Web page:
In February 2018, the case of Caridon Property v Monty Shooltz also refused possession on the basis that the Section 21 notice was invalid due to Caridon Property failing to serve a valid gas safety record prior to the tenant moving in. A gas safety record was issued to the tenant 11 months after the tenancy began, and prior to the service of the Section 21 notice, but the judge did not accept this to be sufficient. The case went to appeal and the County Court Circuit Judge upheld the decision of the trial judge.
Eviction support and Legal Expenses Cover are included in all our fixed-fee rental plans.
What if the gas appliances belong to the tenant?
A tenant is permitted to make use of their own gas appliances within the landlord’s property, but the appliances are not the landlord’s liability.
However, the landlord does have a legal obligation to ensure the installation of the gas within the property is checked. This needs to be carried out periodically as opposed to annually.
If an engineer was testing other appliances, i.e. a boiler within the property, it would be reasonable to check the installation of gas to the cooker that belongs to the tenant.
Section 36) 2) of the Gas Safety Regulations states:
(2) Every landlord shall ensure that there is maintained in a safe condition—
(a) any relevant gas fitting; and
(b) any flue which serves any relevant gas fitting,
so as to prevent the risk of injury to any person in lawful occupation or relevant premises.
What are the gas safety regulations for HMOs?
Houses of Multiple Occupation (HMO) must abide by the same gas safety regulations, ensuring all appliances and systems are safe to be used by tenants.
Landlords of HMOs must carry out a gas safety check every 12 months and – if requested- must provide a copy of the gas safety record to the local authority.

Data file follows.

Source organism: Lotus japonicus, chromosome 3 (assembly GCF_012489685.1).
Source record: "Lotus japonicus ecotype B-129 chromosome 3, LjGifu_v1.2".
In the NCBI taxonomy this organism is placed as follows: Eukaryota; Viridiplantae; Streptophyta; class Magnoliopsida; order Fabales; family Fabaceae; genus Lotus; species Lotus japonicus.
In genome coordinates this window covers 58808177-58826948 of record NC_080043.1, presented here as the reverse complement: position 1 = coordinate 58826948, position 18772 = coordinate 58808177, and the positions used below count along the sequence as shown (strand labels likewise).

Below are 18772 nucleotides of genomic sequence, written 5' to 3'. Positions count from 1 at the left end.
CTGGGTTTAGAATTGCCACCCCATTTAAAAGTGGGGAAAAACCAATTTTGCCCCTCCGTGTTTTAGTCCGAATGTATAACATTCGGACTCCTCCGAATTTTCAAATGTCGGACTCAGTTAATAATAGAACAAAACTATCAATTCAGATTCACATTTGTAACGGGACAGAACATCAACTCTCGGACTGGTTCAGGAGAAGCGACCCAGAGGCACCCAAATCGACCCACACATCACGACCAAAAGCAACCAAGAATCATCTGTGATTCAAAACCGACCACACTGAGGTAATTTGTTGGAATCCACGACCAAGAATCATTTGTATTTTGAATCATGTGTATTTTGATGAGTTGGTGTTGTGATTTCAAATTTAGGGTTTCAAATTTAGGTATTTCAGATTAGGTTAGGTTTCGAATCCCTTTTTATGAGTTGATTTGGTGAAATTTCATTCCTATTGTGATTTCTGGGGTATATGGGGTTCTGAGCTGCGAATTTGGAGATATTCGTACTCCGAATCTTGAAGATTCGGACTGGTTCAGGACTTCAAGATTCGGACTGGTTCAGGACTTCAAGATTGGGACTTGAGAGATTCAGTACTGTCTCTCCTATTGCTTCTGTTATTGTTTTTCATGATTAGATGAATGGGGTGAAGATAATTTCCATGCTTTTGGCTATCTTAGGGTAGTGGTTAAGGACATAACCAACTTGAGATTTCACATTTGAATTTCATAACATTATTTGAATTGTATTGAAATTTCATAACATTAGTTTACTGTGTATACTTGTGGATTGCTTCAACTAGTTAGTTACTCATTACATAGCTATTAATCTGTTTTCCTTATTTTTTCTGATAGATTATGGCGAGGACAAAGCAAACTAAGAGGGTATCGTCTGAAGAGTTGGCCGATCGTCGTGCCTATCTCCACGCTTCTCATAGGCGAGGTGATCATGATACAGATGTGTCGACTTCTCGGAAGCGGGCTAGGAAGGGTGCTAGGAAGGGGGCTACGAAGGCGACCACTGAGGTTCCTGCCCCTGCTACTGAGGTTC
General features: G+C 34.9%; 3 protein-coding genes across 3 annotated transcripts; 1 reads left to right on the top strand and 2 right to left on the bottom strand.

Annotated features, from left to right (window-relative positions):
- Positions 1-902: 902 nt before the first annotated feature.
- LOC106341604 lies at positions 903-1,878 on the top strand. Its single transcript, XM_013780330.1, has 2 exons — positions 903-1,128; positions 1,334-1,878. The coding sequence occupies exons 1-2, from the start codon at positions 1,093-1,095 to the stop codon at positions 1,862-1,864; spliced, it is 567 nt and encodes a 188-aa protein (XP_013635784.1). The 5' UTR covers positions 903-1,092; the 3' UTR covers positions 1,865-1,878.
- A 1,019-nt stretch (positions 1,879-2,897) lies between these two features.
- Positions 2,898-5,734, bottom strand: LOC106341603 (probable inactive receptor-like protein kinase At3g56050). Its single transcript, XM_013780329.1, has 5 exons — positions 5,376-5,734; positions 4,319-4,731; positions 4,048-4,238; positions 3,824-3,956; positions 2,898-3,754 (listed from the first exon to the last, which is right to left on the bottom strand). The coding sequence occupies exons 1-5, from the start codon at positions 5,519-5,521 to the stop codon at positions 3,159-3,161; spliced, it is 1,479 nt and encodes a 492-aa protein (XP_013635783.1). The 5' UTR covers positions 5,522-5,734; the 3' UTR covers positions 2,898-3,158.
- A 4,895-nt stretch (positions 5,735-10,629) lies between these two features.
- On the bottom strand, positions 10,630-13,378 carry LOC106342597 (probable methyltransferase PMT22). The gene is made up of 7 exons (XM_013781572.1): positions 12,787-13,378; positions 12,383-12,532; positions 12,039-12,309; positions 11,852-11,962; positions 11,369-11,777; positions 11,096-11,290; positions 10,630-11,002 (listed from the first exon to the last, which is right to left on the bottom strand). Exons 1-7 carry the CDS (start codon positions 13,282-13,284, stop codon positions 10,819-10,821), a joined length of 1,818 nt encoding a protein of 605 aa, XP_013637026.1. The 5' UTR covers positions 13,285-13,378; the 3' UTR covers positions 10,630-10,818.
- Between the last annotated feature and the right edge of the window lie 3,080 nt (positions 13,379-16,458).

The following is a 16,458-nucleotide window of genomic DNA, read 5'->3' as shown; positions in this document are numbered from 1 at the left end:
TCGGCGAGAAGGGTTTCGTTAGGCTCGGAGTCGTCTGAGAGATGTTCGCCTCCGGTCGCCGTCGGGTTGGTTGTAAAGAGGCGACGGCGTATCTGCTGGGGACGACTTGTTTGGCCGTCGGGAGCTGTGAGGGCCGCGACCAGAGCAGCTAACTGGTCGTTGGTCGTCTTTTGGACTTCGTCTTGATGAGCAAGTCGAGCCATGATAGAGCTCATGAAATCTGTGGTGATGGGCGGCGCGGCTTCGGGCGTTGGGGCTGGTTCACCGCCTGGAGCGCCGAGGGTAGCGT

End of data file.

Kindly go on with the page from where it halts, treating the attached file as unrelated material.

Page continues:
This applies to all HMOs, not just licensable HMOs.
What if the property is sublet?
In the event that the property is sublet, the ‘head landlord’ is responsible for ensuring the property meetings the gas safety requirements.
Are any tenancies exempt from gas safety inspections?
Properties without the supply of gas are not required to provide a gas safety record. Tenancy agreements granted for seven years or more are also exempt from the landlord having to provide the tenant with a gas safety record.
I’m a tenant and have never seen my gas safety certificate, what should I do?
If you have not received a copy of the gas safety record, you should contact your landlord or letting agent and ask them to supply you with one.
If your landlord refuses to provide you with this, you should contact your local authority and let them know.
What other legal requirements do landlords need to follow?
Along with an annual gas safety check, landlords must have an Energy Performance Certificate every ten years. All private rental properties must have an energy performance rating of ‘E’ or above and tenants must receive a copy of the certificate before the tenancy starts.
Landlords also have a legal responsibility to ensure all electrical appliances and wirings are safe. Under The Electrical Safety Standards in the Private Rented Sector (England) Regulations 2020, landlords must carry out an electrical check every five years and have a valid Electrical Installation Condition Report before letting their property.
These regulations apply to new tenancies from 1st July 2020 and cover all existing tenancies from 1st April 2021.
Got a question this article hasn’t answered? Let us know in the comments.